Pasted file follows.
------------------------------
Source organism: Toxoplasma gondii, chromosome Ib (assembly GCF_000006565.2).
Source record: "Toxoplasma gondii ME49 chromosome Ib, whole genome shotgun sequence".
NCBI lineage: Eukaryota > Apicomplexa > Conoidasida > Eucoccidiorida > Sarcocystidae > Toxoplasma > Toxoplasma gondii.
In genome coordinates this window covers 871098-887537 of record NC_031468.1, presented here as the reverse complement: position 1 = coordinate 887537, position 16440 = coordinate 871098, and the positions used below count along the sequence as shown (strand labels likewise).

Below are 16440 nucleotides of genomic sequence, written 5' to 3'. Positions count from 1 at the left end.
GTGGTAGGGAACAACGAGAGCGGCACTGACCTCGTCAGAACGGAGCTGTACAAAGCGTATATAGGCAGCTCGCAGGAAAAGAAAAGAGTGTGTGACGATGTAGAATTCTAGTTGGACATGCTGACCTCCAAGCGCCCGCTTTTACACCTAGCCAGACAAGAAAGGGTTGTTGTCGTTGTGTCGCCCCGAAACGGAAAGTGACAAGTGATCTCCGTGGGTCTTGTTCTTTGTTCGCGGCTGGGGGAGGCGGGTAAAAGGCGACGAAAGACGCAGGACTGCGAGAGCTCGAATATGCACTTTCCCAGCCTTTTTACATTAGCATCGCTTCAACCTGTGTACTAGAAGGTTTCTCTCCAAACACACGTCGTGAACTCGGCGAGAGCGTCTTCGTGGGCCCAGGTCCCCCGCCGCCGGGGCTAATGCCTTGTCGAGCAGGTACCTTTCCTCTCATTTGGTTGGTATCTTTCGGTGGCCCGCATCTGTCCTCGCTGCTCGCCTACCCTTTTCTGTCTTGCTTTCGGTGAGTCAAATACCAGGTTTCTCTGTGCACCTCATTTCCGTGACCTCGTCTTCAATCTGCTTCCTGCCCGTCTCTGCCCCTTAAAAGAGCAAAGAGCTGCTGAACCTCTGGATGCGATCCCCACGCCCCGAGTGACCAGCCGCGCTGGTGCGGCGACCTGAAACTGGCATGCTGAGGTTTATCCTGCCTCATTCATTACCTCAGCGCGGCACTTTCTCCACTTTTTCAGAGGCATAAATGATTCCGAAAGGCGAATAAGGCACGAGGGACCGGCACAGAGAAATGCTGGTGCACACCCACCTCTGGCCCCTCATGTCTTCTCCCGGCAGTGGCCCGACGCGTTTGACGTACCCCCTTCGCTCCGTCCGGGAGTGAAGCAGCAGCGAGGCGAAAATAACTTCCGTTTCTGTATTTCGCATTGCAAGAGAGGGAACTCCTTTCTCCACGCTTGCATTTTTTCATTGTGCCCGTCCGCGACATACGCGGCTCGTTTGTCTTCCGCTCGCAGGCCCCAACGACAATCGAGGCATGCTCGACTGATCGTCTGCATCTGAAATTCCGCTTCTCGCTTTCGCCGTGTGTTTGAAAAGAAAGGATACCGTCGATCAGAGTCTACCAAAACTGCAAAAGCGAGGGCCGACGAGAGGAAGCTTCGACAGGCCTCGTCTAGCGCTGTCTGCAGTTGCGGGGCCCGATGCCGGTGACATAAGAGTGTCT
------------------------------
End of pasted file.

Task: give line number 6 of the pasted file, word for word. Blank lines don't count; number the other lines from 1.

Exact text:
GTGGTAGGGAACAACGAGAGCGGCACTGACCTCGTCAGAACGGAGCTGTACAAAGCGTATATAGGCAGCTCGCAGGAAAAGAAAAGAGTGTGTGACGATGTAGAATTCTAGTTGGACATGCTGACCTCCAAGCGCCCGCTTTTACACCTAGCCAGACAAGAAAGGGTTGTTGTCGTTGTGTCGCCCCGAAACGGAAAGTGACAAGTGATCTCCGTGGGTCTTGTTCTTTGTTCGCGGCTGGGGGAGGCGGGTAAAAGGCGACGAAAGACGCAGGACTGCGAGAGCTCGAATATGCACTTTCCCAGCCTTTTTACATTAGCATCGCTTCAACCTGTGTACTAGAAGGTTTCTCTCCAAACACACGTCGTGAACTCGGCGAGAGCGTCTTCGTGGGCCCAGGTCCCCCGCCGCCGGGGCTAATGCCTTGTCGAGCAGGTACCTTTCCTCTCATTTGGTTGGTATCTTTCGGTGGCCCGCATCTGTCCTCGCTGCTCGCCTACCCTTTTCTGTCTTGCTTTCGGTGAGTCAAATACCAGGTTTCTCTGTGCACCTCATTTCCGTGACCTCGTCTTCAATCTGCTTCCTGCCCGTCTCTGCCCCTTAAAAGAGCAAAGAGCTGCTGAACCTCTGGATGCGATCCCCACGCCCCGAGTGACCAGCCGCGCTGGTGCGGCGACCTGAAACTGGCATGCTGAGGTTTATCCTGCCTCATTCATTACCTCAGCGCGGCACTTTCTCCACTTTTTCAGAGGCATAAATGATTCCGAAAGGCGAATAAGGCACGAGGGACCGGCACAGAGAAATGCTGGTGCACACCCACCTCTGGCCCCTCATGTCTTCTCCCGGCAGTGGCCCGACGCGTTTGACGTACCCCCTTCGCTCCGTCCGGGAGTGAAGCAGCAGCGAGGCGAAAATAACTTCCGTTTCTGTATTTCGCATTGCAAGAGAGGGAACTCCTTTCTCCACGCTTGCATTTTTTCATTGTGCCCGTCCGCGACATACGCGGCTCGTTTGTCTTCCGCTCGCAGGCCCCAACGACAATCGAGGCATGCTCGACTGATCGTCTGCATCTGAAATTCCGCTTCTCGCTTTCGCCGTGTGTTTGAAAAGAAAGGATACCGTCGATCAGAGTCTACCAAAACTGCAAAAGCGAGGGCCGACGAGAGGAAGCTTCGACAGGCCTCGTCTAGCGCTGTCTGCAGTTGCGGGGCCCGATGCCGGTGACATAAGAGTGTCT